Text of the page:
The Dirty Little Betty’s


Virtuosity takes countless configurations, and The Dirty Little Betty’s, while not actually virtuous, are a startling example of virtuosity. The collective talent pool is still deep and spring fed, a diverse and perpetual well of the creative force that manifest fascinating entertainment or to quote the band camp diary, “It’s really just a bunch a whoo ha bull crap we made up and we hope you dig it.”

These “Magical Mystics” are not spring chickens. They are more like a cabalistic chicken burrito with sprinkles, acquired from that inevitable taco truck from our lady of perpetual infundibulum at the corner of Tranquil Terrace and Tantric Tantrum, just down the narrow lane from way out there.

In ancient languages there was no word for art, and thus, it ensues in the current era, that there is no word for The Dirty Little Betty’s, or their style. To simply say, it is immersed in creativity is a desperate grasp at metaphor, like the pot calling the kettle weed, but I will try to break it down for the uninitiated barbarian hordes.

First remember that the Betty’s are closer to Tripgrass than Bluegrass, though they are hipper than a millennial beatnik banging Lady Gaga. The synergy is magnificent. The final product is greater than the composite parts by an entertainment factor of ten.

Take Sam the Banjo man and his universal roll. I am not referencing an Eskimo croissant with Asian squid juice, but an ability to make a banjo (a very awkward instrument) fit into any of the ecumenical stylistic conglomerations that are the Betty’s, and in a way that makes one wonder why it is not on every recording since ever.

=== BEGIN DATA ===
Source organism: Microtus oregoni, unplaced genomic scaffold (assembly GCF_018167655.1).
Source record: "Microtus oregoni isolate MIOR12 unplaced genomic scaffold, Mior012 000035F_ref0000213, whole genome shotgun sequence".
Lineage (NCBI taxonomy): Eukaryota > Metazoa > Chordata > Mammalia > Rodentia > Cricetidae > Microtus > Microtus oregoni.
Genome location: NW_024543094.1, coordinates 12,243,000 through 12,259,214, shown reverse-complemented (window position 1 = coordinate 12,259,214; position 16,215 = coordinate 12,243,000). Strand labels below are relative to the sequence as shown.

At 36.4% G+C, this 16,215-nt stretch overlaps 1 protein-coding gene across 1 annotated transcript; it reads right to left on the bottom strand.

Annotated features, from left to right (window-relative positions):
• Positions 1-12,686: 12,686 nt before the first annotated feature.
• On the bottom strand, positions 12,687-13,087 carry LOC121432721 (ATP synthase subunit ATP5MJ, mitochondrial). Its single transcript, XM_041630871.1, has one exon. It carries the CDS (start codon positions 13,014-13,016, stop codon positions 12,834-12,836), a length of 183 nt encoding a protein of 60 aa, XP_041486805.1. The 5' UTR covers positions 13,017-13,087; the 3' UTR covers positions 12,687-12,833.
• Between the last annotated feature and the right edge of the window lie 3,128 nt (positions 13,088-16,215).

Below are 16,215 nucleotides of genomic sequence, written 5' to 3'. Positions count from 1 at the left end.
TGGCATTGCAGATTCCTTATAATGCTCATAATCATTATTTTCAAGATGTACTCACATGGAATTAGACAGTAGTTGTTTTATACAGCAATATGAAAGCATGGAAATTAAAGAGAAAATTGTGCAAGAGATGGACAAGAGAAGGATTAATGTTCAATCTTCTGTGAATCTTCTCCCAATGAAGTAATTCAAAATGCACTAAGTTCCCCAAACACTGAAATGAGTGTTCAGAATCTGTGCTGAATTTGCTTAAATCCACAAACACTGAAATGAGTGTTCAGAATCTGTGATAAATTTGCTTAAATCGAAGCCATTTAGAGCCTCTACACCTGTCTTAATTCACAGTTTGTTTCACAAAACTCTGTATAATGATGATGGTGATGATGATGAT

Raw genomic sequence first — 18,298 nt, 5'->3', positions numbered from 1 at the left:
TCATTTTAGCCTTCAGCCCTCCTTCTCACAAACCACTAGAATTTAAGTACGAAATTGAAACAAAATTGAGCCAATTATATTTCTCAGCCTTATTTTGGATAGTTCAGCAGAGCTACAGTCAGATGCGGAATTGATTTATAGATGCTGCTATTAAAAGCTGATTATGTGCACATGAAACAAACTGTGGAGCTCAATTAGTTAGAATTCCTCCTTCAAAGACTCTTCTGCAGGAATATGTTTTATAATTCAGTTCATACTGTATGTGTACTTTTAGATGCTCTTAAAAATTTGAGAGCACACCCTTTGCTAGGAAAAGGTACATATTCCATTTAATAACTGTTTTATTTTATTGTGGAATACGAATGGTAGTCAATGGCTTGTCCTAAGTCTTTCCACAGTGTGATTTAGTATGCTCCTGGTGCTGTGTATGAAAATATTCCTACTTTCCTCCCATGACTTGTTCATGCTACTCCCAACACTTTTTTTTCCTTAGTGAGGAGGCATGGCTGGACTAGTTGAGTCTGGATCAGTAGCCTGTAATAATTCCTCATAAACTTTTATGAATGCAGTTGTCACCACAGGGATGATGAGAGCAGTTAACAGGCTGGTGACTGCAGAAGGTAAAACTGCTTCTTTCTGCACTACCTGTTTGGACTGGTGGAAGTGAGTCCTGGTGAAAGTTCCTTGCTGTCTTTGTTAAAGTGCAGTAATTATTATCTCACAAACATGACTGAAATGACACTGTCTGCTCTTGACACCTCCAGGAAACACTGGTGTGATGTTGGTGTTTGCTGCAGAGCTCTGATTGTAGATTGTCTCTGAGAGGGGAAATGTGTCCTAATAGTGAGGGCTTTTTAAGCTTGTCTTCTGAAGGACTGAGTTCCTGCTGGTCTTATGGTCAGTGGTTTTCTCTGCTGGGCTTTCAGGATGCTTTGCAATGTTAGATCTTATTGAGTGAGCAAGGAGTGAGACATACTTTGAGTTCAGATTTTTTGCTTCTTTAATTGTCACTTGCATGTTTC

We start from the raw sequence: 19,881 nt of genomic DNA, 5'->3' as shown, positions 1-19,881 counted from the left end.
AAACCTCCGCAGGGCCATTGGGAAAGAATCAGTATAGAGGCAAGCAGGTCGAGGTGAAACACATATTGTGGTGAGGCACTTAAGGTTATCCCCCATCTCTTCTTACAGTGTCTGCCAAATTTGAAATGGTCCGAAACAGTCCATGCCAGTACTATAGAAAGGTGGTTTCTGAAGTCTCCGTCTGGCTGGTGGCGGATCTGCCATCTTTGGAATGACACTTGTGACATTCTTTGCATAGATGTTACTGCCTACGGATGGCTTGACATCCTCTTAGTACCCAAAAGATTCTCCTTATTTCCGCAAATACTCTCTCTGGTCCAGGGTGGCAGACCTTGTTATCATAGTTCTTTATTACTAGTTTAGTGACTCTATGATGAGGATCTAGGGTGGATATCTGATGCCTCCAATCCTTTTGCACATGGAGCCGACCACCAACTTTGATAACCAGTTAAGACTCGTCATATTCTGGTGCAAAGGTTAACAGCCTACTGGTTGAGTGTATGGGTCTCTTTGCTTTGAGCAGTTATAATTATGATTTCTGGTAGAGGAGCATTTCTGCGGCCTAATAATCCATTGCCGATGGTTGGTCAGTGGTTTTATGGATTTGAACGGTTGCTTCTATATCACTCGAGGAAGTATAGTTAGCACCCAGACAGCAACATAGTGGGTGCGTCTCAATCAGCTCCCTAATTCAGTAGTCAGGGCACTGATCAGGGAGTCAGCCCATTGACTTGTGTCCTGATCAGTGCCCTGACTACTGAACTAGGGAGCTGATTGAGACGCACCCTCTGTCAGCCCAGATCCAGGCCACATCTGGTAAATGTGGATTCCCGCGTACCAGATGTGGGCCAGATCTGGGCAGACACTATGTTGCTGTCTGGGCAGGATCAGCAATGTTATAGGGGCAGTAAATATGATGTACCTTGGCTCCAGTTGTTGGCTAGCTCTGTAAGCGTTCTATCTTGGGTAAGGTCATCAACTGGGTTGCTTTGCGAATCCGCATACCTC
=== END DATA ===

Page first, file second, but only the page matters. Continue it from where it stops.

Clinton Avery Tharp (CAT), is the gravitational center of the ensemble. When he was born his mom dipped him into a fountain of ingenuity so the only regular part of his body is that part of his heel where she held him. I would say he was the front man but the Betty’s are a sphere, more like a cat toy and very nonlinear like a saxophone. His sense of humor is amusing.

David Bruster is adaptable. He can twirl guns and tap dance. The only musical instrument he can’t play is the Swiss Alpine Horn. He actually refuses to play it for political reasons having to do with a lost code for a numbered bank account and something to do with cheese. He is a master musician and plays guitar in the band without looking. He once set the stage on fire, literally.

Andy Adams is the bass portion of the positronic rhythmic foundation of the Betty’s groove. He has more pocket than a pool table and more balls. He has read more books than any other Betty and has the best turntable. In the music community he is known as a collaborator and has written songs with the cream of the okie crop and participated in the overthrow of several third world countries by humanitarian means.

Scott Buxton is the senior member of the group. To call him a drummer would imply that he spent his days beating on skin heads. Scott is a percusionic technician first class. He is a certified Wizard at holding the groove hostage. He is the technically the most sane Betty. The previous statement has no implied meaning in the real world.

And there you have it, the story of the Dirty Little Betty’s. A wayward conglomerate of talented eccentrics breaking all norms in the reddest state this side of China. In review, these humans are entrenched in the creative process and they want to share it with you in an effort to raise your mental state to ecstatic. If you take them home with you it voids the warranty.

Bob Moore (of Moondog)

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